If you’re lucky you might just see our most popular seabird in amongst this pink profusion - the puffin! In Orkney we have almost come to think of it as a bit of a ‘tourist’ bird, such is its popularity with visitors and its adornment of mugs and t-shirts alike, but it’s not hard to see why. Its bright orange feet and colourful beak contrast beautifully with its smart black and white plumage. But I think it’s more than this; puffins can be unusually confiding and so we are often able to spend more time admiring them than a small brown bird quickly disappearing into bushes.
People often remark to me ‘oh I didn’t know they were so small!’ and they really are pint-sized. What they lack in stature they certainly make up for in character. Sit long enough and you’re bound to see some classic puffin behaviour, either carrying a beak full of nesting material for its underground burrow or some social interaction, tapping its beak against another puffin beak, fast enough to sounds like castanets in a behaviour known as ‘billing’. Once a pair starts, others find it hard to resist and often join in!
However, part of the beauty of visiting a seabird colony isn’t focusing on one bird but the overall experience, soaking up as much of the sights, sounds and smells as you can. Seabird colonies provide easy birdwatching and it’s possible to see the majority of our species in one day, all inhabiting slightly different niches along the shore and cliffs. A good ‘haul’ would include Arctic terns, great and Arctic skua, fulmar, shag, raven, a peregrine falcon if you’re lucky as well as gannets and all the auk species.
One such place to experience this is the RSPB North Hill reserve in Papa Westray. Not only is it (in my opinion!) the best place to see flowering Scottish primrose, it is also one of best places to photograph puffins in Orkney.
Often a problem with seabird photography at the big sites is the lack of accessibility in being able to see the birds close-up, and more crucially to be able to photograph them at eye level instead of looking down on them. The ledges at North Hill provide such an opportunity for all our auk species - common and black guillemots, razorbills and of course puffins.
The Castle o’Burrian in Westray can claim to be the best site for puffins in Orkney and it can certainly be spectacular, especially in the evenings late in the summer once parents are actively coming and going bringing fish in for their chick. At the moment though, we might have to content ourselves with seeing the smaller numbers dotted around the coast where we can still access local walks. Picking them out amongst the thousands of common guillemots at Marwick Head can be a little daunting but they are definitely there! A better bet is the cliffs on the east side of the Brough of Birsay where one or two individuals are almost guaranteed.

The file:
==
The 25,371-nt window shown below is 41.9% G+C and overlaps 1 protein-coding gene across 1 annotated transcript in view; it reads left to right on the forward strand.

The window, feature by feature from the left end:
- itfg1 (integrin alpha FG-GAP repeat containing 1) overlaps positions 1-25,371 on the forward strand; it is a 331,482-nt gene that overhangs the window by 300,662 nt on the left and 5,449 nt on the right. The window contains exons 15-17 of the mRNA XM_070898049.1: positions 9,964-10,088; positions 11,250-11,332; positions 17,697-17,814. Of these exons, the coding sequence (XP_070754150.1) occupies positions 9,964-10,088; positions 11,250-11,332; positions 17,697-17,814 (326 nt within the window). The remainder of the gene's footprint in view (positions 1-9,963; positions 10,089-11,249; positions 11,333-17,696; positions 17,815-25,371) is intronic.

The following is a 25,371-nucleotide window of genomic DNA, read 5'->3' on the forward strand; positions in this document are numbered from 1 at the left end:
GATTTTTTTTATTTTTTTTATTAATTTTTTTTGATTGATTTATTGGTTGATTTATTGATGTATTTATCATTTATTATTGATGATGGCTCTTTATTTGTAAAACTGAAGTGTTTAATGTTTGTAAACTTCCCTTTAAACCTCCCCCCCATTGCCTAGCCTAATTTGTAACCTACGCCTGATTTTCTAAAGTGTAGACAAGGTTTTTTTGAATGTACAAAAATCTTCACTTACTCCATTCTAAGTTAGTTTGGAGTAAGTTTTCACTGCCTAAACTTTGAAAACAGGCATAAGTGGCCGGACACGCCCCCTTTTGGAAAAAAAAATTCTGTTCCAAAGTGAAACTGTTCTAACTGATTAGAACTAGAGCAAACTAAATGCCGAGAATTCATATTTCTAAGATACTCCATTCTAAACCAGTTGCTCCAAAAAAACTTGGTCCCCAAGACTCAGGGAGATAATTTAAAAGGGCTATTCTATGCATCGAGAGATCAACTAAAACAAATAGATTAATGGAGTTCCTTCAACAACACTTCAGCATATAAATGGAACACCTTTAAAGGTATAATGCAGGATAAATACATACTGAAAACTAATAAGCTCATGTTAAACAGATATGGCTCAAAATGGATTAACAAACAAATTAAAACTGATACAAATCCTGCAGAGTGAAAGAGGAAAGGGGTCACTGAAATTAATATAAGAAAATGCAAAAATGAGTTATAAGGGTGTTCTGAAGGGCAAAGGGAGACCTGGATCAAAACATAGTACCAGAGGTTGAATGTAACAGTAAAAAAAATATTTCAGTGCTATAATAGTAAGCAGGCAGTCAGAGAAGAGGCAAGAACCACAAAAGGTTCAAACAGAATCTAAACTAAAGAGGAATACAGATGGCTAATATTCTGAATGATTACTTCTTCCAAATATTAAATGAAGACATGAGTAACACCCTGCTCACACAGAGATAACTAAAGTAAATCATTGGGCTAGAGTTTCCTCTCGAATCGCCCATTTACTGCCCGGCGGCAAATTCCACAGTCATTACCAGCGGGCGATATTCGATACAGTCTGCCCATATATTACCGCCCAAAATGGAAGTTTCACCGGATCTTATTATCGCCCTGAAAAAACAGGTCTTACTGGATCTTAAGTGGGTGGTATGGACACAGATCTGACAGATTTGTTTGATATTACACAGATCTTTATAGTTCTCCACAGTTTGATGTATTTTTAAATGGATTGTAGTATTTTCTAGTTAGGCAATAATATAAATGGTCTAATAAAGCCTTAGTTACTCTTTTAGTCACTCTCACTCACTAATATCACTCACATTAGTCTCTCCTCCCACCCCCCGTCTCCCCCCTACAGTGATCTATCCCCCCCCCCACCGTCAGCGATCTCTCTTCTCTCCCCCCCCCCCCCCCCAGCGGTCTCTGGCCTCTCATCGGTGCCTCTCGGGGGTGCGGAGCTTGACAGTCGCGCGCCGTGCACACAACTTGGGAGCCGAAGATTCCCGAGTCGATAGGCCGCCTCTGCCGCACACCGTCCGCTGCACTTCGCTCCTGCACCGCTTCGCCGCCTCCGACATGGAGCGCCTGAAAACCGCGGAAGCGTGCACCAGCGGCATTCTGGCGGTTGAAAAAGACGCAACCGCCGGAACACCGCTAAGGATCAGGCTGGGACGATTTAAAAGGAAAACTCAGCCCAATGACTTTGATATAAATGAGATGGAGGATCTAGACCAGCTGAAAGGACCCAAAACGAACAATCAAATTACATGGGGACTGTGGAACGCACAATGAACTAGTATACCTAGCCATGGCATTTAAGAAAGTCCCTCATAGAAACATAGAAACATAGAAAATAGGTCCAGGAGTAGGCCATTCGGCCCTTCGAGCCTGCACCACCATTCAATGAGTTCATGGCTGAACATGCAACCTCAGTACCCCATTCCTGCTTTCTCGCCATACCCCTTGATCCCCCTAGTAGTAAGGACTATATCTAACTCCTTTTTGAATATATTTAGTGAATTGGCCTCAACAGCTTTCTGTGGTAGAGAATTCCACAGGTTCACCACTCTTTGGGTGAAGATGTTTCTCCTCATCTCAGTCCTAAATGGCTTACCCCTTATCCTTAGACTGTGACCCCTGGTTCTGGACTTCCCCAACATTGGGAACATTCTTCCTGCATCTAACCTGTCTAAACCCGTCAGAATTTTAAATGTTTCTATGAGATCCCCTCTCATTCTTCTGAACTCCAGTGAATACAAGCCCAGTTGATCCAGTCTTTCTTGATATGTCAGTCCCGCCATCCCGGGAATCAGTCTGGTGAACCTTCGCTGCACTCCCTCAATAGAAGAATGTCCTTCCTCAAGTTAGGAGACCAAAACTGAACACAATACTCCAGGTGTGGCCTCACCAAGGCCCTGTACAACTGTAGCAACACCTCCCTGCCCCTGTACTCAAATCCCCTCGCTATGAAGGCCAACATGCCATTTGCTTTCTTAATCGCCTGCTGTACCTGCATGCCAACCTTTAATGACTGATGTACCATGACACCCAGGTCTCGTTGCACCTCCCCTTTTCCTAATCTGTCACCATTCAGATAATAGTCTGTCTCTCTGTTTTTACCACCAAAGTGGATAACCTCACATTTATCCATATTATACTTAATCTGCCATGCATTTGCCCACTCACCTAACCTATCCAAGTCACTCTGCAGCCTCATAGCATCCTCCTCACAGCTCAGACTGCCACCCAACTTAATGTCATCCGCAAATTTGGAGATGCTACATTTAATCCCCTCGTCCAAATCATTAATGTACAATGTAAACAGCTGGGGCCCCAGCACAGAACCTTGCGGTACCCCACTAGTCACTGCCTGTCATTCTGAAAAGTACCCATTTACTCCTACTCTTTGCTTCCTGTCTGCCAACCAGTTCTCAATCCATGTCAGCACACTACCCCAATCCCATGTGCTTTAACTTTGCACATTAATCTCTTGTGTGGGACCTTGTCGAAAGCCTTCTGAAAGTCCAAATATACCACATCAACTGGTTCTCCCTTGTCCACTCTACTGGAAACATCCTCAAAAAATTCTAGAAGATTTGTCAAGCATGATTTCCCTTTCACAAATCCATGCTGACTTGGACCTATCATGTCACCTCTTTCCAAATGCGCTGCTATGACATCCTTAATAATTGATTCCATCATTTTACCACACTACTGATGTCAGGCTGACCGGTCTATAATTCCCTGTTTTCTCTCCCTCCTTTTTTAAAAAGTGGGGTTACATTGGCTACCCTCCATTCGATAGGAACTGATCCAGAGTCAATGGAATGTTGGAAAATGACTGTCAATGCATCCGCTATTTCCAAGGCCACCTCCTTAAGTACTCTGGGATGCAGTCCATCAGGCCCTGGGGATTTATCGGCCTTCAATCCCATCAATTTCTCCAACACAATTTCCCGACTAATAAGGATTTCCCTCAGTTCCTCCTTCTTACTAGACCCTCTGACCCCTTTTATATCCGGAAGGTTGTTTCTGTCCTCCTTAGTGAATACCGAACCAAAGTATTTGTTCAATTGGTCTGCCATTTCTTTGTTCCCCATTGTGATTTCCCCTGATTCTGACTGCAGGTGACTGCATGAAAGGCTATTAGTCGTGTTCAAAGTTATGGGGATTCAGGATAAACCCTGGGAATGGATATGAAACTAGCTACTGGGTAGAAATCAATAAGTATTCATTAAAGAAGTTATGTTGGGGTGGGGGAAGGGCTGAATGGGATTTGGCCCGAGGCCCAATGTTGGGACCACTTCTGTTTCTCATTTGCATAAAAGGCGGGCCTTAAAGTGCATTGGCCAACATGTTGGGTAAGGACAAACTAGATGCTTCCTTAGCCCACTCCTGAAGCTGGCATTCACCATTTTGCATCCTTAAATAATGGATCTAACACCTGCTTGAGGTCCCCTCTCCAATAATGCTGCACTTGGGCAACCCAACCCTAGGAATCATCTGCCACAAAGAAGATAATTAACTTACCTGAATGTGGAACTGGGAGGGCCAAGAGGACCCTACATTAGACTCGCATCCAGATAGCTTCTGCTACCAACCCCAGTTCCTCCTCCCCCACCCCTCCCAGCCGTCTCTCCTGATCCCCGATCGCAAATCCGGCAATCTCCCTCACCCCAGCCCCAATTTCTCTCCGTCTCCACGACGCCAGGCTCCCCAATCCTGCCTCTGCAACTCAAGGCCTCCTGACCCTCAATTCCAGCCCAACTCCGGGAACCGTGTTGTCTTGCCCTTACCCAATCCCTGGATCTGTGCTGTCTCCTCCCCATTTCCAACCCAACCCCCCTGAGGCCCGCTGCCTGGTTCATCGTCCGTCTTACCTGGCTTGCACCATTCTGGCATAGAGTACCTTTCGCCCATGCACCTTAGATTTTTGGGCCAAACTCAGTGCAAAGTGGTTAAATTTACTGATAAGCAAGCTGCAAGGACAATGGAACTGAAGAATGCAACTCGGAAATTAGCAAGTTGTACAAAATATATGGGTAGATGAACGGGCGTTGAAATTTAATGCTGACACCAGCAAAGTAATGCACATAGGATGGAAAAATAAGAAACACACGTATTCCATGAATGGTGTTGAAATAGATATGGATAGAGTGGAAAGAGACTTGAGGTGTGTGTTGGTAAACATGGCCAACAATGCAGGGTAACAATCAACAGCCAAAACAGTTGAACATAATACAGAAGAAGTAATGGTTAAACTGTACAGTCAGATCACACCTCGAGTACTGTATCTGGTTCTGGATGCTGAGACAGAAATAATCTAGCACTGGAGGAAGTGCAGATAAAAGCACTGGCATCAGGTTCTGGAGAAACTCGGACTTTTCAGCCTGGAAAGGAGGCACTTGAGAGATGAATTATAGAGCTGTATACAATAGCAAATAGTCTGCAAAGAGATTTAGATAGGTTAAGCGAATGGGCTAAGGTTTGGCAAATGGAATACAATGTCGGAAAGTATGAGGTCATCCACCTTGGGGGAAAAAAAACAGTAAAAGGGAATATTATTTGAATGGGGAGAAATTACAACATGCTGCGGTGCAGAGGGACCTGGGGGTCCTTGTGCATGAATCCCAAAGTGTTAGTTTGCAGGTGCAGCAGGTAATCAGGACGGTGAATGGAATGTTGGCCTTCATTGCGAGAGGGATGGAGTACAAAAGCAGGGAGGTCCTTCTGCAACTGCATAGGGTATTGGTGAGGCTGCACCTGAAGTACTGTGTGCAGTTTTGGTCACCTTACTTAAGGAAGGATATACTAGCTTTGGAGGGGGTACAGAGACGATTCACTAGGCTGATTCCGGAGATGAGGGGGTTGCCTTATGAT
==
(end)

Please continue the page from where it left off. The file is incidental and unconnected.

Just check the tide times before you head across so you don’t get caught out on your return!
His new book, 'Naturally Orkney Volume 2' is out now, focusing on Orkney's coastline and all the sights and species that can be found there. You can order your copy online.
Focus on photography
With the islands currently out of reach to most people, photography is the perfect way to experience Orkney at the moment. Our latest featured photographer is Ally Velzian, an island exile who makes regular trips home.
I lived most of my life on Orkney, where my Norse family name originates from, and my love of taking pictures began. It started with taking photographs of friends and family in the 80s and 90s, before getting hooked on landscape photography when I purchased my first DSLR in 2004.
My photography is constantly evolving and I am always learning, and I suspect I always will be. Taking photographs has forced me to be mindful and present, a life skill that has totally transformed both my mental and spiritual wellbeing as well as developing my photography vision.
I have been using Canon equipment since 2004 but have recently sold most of it and moved over to Fujifilm. I purchased the Fujifilm XH1 with the 16-55mm f/2.8 & 55-200mm f/3.5-f/4.8, which is great fun to use, but I have kept the original Canon 5d, as when coupled with any prime lens it is still my favourite set up.
Inverness-shire has been home since 2001 but I always look forward to visiting my hometown of Stromness and especially love spending time in my wife’s family’s cottage at Rackwick in Hoy, which is my favourite place to photograph in the UK.
Last year, I started shooting weddings for the first time, which I thoroughly enjoyed. I also do family, lifestyle portraiture and enjoy testing myself with street photography when visiting my son in Edinburgh.
I enjoy finding the less obvious, the hidden scenes, things that most people just walk past. I seek out photographs that provoke emotion and feeling and Orkney is one of the best places in Scotland to provide that. Be it the majestic cliffs, extraordinary seas, awe-inspiring skies, quaint streets, ancient sites, or luscious farmlands, it really is a photographer’s dream.
Thank you for taking the time to read our latest newsletter. We hope it has brought a small slice of island life to your inbox.
We'd also love to know what you'd like to see from Orkney in the coming weeks and months. Share your ideas with us and we'll try our best to help.
In the meantime, it's cheerio from Orkney, for now.
The Promoting Orkney project has been part financed by the Scottish Government and the European Community Orkney LEADER 2014-2020